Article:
Allowance for Bad Debts = [($100,000 x1%) + ($50,000 x 3%)] = $1,000 + $1,500 = $2,500

Why Is Accounts Receivable Aging Report Important?

Here are some benefits that the accounts receivable aging reports provide:

  • Contact clients at regular intervals so they know you’re on top of your billing and collection process
  • Evaluate payment terms with suppliers and make necessary changes
  • Sever ties with clients who regularly struggle to pay their invoices on time, which in turn can lead to cash flow problems for the business
  • Stop providing goods or services before late payment becomes an issue and you have to write off bad debts
  • If you decide to factor your outstanding invoices as a financing tool, one of the documents your factoring company will require is an accounts receivable aging report. It is used to help determine the factoring rate.

Without an accounts receivable aging report, it can be difficult to maintain a healthy cash flow and identify potentially bad credit risks to your business. While generating the accounts receivable aging report, make sure to include the client information, status of collection, total amount outstanding and the financial history of each client.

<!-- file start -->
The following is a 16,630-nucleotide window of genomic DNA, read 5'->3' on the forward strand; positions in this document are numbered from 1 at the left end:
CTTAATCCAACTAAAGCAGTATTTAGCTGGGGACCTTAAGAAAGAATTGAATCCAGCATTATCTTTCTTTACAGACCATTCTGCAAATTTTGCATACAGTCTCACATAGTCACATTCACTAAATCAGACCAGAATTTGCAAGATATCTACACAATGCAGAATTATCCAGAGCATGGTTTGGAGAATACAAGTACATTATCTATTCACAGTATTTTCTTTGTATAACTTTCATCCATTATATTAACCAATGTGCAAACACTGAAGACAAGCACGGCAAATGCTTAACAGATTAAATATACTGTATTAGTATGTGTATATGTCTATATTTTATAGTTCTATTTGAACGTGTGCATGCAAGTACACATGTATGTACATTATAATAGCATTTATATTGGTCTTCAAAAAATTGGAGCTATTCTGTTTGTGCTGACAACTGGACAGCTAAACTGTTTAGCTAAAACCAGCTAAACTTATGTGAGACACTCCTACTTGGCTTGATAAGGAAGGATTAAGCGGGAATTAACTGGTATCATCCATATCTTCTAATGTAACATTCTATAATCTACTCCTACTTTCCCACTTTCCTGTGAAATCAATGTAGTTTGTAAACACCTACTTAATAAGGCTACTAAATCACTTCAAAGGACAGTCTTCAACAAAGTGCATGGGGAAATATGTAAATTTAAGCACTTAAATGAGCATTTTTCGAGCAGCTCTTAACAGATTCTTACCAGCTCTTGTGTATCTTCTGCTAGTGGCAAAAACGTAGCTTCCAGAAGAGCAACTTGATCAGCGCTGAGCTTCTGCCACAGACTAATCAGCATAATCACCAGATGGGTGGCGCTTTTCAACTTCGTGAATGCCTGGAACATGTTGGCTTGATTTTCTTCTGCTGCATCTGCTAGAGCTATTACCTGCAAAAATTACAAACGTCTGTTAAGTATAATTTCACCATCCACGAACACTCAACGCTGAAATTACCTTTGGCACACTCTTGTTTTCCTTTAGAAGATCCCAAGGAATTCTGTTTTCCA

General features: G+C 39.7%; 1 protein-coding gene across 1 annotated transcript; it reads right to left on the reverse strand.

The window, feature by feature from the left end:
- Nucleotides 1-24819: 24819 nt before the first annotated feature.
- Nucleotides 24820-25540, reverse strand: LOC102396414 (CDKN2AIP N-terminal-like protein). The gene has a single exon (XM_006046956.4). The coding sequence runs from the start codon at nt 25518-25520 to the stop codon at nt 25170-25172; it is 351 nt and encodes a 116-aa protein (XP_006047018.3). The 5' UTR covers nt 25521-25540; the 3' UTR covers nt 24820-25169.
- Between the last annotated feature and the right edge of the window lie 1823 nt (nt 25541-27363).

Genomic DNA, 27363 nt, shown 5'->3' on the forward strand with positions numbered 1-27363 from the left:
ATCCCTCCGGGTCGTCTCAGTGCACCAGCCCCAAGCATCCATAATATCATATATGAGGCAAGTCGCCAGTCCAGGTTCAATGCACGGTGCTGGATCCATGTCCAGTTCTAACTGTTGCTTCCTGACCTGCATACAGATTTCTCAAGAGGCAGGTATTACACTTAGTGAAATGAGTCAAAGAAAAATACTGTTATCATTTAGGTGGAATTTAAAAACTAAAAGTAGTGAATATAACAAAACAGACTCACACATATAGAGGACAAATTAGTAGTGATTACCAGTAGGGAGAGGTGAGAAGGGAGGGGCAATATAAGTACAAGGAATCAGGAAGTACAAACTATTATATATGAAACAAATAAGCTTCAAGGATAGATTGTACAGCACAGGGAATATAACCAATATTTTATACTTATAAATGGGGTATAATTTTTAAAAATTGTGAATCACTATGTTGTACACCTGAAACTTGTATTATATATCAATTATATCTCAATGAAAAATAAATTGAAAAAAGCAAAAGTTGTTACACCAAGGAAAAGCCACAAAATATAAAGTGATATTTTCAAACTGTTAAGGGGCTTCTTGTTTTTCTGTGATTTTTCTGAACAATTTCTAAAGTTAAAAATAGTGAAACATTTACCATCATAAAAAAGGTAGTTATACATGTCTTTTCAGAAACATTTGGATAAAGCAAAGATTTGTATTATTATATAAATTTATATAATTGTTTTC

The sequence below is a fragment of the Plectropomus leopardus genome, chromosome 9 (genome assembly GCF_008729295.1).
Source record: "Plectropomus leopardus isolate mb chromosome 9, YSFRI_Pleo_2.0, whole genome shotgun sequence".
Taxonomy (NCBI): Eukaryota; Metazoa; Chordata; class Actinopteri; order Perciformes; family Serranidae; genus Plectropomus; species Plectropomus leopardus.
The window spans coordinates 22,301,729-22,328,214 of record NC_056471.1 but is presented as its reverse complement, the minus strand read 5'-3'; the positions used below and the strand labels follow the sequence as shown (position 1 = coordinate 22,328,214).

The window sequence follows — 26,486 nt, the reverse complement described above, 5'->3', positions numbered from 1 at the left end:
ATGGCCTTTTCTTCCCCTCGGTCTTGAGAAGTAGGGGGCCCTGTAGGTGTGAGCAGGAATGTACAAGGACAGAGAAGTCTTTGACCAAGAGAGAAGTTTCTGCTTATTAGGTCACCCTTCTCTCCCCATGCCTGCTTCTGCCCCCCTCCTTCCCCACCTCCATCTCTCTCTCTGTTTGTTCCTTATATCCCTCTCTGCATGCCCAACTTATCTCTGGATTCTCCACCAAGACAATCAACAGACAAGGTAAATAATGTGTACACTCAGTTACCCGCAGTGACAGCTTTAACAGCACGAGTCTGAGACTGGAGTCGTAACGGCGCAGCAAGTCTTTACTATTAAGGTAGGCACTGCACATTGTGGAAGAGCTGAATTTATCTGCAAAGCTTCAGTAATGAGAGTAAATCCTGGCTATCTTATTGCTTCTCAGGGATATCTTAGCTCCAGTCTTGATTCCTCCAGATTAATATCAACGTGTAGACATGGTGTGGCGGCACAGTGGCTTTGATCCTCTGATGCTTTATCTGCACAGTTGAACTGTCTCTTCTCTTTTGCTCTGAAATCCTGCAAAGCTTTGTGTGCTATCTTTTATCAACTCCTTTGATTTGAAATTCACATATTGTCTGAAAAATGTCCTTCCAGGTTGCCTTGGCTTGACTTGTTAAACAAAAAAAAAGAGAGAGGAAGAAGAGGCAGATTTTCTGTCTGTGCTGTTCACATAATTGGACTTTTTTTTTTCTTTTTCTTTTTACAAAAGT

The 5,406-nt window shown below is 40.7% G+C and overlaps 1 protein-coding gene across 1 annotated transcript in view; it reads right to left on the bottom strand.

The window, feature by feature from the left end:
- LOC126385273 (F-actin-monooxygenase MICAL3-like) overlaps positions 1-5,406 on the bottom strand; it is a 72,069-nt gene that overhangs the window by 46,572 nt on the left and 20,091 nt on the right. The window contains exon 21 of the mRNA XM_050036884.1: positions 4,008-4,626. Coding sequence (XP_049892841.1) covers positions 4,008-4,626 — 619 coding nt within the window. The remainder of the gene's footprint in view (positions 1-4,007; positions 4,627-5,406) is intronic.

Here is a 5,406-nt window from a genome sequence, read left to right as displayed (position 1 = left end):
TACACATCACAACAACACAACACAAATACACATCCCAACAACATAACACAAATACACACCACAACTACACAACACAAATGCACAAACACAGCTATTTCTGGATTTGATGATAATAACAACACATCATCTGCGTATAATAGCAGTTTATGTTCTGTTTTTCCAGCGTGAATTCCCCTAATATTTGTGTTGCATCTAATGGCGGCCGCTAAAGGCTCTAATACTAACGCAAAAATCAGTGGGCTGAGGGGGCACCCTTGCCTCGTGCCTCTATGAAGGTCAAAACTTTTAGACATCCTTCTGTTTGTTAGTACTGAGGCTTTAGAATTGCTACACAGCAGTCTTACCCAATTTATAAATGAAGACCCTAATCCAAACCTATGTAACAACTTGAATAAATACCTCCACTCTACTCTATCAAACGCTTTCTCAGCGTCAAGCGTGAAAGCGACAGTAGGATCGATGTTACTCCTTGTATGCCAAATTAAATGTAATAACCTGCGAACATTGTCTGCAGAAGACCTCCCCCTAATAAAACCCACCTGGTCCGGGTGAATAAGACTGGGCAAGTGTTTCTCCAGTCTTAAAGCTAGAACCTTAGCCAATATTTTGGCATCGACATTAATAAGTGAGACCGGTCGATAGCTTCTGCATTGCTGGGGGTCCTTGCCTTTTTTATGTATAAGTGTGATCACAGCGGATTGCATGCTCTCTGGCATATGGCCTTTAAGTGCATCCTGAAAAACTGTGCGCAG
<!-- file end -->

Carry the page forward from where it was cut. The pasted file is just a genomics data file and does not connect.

The task is easier when you use accounting software that allows you to customize client settings such as sending automatic payment reminders for specific clients, specifying the intervals to send the reminders, and the ability to include a personalized message.

Possible issues in Accounts Receivable Aging Reports

Although an accounts receivable aging report helps the management team better know the financial state of the company, it may provide information that is misleading, depending on the time when the aging report is generated. For example, most companies bill their customers toward the end of the month, and the aging report is generated days later. This means that the report will show the previous month’s invoices as past the due date, when, in fact, many of them were paid just shortly after the aging report was generated.

Also, generating the report before the month ends will show fewer receivables whereas, in reality, there are more receivables pending payment for the company. Management should match their credit terms to the periods of the aging reports to get an accurate presentation of the accounts receivable.


  • Accounts receivable aging is the process of distinguishing open accounts receivables based on the length of time an invoice has been outstanding.
  • Accounts receivable aging is useful in determining the allowance for doubtful accounts.
  • The aged receivables report tabulates those invoices owed by length, often in 30 day segments, for quick reference.